Home Selling in Raleigh>Question Details

Lisad78, Home Seller in Raleigh, NC

My boyfriend and I would like to get married. You’d think this would be a happy occasion, but since we are both homeowners it's a nightmare!

Asked by Lisad78, Raleigh, NC Mon Jul 19, 2010

We are both underwater. When looking at our finances, the best decision for us would be to consolidate into my home so we can pay off some lingering student loan and credit card debt before starting a family. His mortgage is more than double mine and is a much longer commute to both of our jobs. It looks like we would need to come to closing with about $10000 cash. We don’t have this and we don’t have any assets to tap. His house is not in a rentable area so that really isn’t an option. The realtor doesn’t think a short sale would be an option since we are healthy, employed, and making payments. We just won’t be able to handle two mortgages and obviously want to live in the same house. We would be able to stomach paying the difference over the next few months if that’s an option. Has anyone heard of a bank allowing that? What are the repercussions and what would be the best strategy to make this happen?

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I, too, do not agree with some of the previous advice. Seller Financing is likely not an option as most mortgage notes have a Due on Sale Acceleration clause, meaning that all notes must be paid in full when the deed is transferred to a new owner (which would also stop you from making payments on the difference after the sale.) A Lease-Option "could" work but know that you're still responsible for the payments even if the lessor doesn't pay...and he/she could also be damaging the property in the short term then walk out on the "option" to purchase part of the deal. A lease option does not obligate the buyer in any way -- just you as a seller.

Good luck to you...it's going to be a tough road no matter what you choose...and I wish you much happiness in your upcoming marriage!

All the Best,
Susan Crawford, ABR, Broker, e-PRO
Triangle Home Crew Realty, LLC
919-491-4663
0 votes Thank Flag Link Mon Jul 19, 2010
He wouldn't have to sell for a loss (via a short-sale or otherwise) if he were to sell with seller financing, or lease-option (aka rent-to-own). Plus, he'd he'd have a larger pool of buyers to whom he could market/sell the property. Additionally, doing this eliminates a buyer's need for both a financing and appraisal contingencies; this also helps to increase the likelihood that the sale will actually close.
0 votes Thank Flag Link Mon Jul 19, 2010
You're welcome Lisad78,

I do not agree with some of the previous advice and I do not want to confuse you any more.

The fact is that you are not yet married so you will be looked separately and independently for now. The definition of a short sale is simply that the bank would agree to accept less than you owe them once the home is sold. Here are just some of the criteria used as an acceptable hardship:

1. Loss of job
2. Business failure
3. Damage to preopty
4. Death of a spouse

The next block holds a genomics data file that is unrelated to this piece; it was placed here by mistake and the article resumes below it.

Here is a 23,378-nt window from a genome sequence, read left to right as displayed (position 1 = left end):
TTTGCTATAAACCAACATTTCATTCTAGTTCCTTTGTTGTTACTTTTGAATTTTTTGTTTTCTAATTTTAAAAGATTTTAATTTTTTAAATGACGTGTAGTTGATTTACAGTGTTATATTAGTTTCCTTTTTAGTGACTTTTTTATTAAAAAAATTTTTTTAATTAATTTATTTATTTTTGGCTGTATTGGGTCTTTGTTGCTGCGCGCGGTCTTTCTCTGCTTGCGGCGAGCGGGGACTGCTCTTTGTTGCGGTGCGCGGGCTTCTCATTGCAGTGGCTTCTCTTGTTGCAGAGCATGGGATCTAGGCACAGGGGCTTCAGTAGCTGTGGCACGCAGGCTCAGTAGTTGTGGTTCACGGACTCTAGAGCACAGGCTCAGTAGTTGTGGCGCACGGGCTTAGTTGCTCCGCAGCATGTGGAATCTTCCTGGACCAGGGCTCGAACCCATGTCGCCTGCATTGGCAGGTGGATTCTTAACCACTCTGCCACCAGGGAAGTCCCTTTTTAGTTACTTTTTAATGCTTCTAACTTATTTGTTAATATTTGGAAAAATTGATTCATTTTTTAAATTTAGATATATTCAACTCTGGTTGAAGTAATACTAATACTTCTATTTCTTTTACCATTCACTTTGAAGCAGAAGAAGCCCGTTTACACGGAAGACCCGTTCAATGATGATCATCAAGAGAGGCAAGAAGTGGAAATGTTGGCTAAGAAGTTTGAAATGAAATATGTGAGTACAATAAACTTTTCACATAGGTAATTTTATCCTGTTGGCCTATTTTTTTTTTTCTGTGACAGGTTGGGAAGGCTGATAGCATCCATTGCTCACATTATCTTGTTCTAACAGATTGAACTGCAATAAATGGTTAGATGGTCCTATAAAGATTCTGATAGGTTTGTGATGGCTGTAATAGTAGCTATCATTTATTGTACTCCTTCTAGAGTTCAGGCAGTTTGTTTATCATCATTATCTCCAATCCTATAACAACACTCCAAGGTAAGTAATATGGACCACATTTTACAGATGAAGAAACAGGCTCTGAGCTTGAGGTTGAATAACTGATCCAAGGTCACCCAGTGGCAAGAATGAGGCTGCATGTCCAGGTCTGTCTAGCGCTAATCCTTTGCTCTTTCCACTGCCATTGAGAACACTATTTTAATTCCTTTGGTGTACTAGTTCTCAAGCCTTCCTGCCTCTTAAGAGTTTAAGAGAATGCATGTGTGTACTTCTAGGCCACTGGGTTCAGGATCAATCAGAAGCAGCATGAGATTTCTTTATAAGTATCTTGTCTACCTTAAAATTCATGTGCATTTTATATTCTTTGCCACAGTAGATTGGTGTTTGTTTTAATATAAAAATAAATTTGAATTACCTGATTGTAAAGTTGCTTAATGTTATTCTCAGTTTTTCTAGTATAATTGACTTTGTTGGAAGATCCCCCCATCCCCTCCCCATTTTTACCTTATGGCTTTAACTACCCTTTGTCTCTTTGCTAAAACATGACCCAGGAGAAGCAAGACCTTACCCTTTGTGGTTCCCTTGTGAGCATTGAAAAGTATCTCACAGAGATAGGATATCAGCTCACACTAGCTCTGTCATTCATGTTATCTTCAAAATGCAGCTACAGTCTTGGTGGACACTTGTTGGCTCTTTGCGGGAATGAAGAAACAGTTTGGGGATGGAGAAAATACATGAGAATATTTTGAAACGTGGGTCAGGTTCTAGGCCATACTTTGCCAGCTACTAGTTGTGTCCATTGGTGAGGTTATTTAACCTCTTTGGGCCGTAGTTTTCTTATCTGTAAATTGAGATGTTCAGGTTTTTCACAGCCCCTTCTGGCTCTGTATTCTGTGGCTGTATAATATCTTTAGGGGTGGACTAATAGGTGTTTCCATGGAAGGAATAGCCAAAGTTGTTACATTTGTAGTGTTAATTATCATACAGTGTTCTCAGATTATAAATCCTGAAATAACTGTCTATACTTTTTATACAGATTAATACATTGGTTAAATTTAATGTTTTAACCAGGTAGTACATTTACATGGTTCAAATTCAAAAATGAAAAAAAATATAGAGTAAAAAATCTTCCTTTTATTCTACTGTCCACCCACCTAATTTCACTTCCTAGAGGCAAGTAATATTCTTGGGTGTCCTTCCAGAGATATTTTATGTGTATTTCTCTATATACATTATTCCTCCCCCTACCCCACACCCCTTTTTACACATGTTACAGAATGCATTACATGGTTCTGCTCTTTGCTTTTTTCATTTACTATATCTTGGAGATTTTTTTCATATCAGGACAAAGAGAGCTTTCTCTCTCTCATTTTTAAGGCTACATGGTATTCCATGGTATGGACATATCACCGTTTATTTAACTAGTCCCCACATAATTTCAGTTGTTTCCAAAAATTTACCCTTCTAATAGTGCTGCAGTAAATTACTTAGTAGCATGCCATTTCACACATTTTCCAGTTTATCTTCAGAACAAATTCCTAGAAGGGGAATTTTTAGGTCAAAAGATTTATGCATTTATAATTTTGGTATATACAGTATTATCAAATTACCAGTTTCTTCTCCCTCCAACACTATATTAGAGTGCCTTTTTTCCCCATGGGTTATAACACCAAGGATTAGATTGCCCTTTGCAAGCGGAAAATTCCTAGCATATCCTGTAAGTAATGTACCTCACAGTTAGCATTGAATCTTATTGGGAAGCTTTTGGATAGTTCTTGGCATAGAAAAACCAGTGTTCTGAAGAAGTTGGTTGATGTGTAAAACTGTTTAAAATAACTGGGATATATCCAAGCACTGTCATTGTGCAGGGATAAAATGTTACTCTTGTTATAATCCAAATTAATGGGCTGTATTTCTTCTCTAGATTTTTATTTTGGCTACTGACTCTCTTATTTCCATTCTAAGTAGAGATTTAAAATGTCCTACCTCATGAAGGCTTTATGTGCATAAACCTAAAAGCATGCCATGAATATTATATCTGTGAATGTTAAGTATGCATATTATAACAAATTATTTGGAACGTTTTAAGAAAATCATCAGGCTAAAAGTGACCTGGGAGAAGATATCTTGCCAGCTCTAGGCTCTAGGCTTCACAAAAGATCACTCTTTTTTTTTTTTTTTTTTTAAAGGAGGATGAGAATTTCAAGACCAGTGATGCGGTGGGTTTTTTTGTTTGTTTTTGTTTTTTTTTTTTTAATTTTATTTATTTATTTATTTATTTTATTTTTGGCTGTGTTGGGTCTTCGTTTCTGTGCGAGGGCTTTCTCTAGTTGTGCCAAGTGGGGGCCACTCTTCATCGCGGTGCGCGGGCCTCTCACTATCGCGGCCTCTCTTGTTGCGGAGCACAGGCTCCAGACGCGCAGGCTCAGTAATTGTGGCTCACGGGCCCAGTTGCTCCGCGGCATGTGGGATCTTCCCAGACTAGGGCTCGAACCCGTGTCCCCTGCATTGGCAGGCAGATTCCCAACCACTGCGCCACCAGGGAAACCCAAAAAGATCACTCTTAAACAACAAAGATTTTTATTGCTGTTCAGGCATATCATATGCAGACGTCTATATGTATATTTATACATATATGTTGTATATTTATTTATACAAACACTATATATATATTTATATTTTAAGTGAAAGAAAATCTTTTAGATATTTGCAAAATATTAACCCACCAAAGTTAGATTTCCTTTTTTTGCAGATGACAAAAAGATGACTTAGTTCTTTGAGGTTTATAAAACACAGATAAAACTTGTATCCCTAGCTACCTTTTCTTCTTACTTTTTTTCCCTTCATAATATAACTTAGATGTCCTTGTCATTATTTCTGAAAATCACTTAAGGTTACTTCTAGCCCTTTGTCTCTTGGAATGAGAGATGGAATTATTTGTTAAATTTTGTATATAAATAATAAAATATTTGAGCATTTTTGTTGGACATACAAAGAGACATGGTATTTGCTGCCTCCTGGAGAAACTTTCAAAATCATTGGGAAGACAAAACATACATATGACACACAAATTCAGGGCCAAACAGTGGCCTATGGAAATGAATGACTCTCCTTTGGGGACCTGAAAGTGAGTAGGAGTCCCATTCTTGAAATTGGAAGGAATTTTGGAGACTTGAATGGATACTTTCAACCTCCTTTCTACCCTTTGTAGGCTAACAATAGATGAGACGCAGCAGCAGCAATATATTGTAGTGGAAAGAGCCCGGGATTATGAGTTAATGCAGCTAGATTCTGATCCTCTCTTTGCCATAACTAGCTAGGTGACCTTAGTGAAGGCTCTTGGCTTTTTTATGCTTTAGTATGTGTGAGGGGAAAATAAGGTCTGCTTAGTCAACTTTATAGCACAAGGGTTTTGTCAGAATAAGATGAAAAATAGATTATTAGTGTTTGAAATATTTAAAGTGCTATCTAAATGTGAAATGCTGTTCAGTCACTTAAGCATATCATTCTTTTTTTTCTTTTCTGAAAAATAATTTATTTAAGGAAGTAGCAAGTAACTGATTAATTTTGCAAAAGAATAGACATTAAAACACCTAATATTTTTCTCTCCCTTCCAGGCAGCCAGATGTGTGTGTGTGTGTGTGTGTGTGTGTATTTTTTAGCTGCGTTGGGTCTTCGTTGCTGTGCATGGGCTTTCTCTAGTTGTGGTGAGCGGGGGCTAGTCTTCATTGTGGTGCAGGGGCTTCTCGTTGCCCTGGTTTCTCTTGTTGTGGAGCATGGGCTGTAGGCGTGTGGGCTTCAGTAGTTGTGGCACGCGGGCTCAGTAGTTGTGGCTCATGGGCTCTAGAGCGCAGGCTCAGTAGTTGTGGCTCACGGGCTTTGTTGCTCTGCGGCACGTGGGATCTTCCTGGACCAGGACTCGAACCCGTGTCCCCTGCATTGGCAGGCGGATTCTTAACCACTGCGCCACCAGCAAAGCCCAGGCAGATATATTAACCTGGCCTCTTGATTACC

5. Death of family members
6. Severe illness
7. Inheritance
8. Divorce
9. Mandatory job relocation
10. Medical bills
11. Military Service
12. Payment increase or mortgage adjustment
13. Insurance or tax increase
14. Reduced income
15. Separation
16. Too much debt
17. Incarceration

You sound like a person who is trying to do the right thing and not skip out on your responsibilities. Please do the research before making a move!

Linda
Web Reference: http://www.lindacefalu.com
0 votes Thank Flag Link Mon Jul 19, 2010
I would be careful about shortselling (or foreclosing) also. If this happens after you are married and the bank takes re-course on your husband they may be able to get a judgement and attach a lien to your property based on community property laws. I am not a an attorney or versed in this area but I know banks are making up for their losses wherever they can. I would check with an attorney to see if that is a possibility.
0 votes Thank Flag Link Mon Jul 19, 2010
Lisa,

I would love to come out and give you another opinion as a Realtor. I have been selling homes in the Raleigh market for the past 18 years and have sold over 1500 homes. I own a local branch of a national franchise and have been training real estate agents for the past 13 years and was one of the first agents in our market to specialize in distressed property sales (short sales, foreclosures, REO's). I also have the SFR (Short sale and foreclosure resource) designation through the National Association of Realtors which means I have taken additional training in distressed sale properties. There are so many options that it is most important to find an agent with experience and knowledge to assist you in making the right decisions and to know that you are working with the best advise possible. As the trainer of agents I know that many have great intentions but without the experience needed may not be able to assist you with such a complicated situation. I also love working with newly married and engaged couples because it is a great opportunity to get started in the right direction and as an agent I hate to see a house be a stumbling block to your happiness.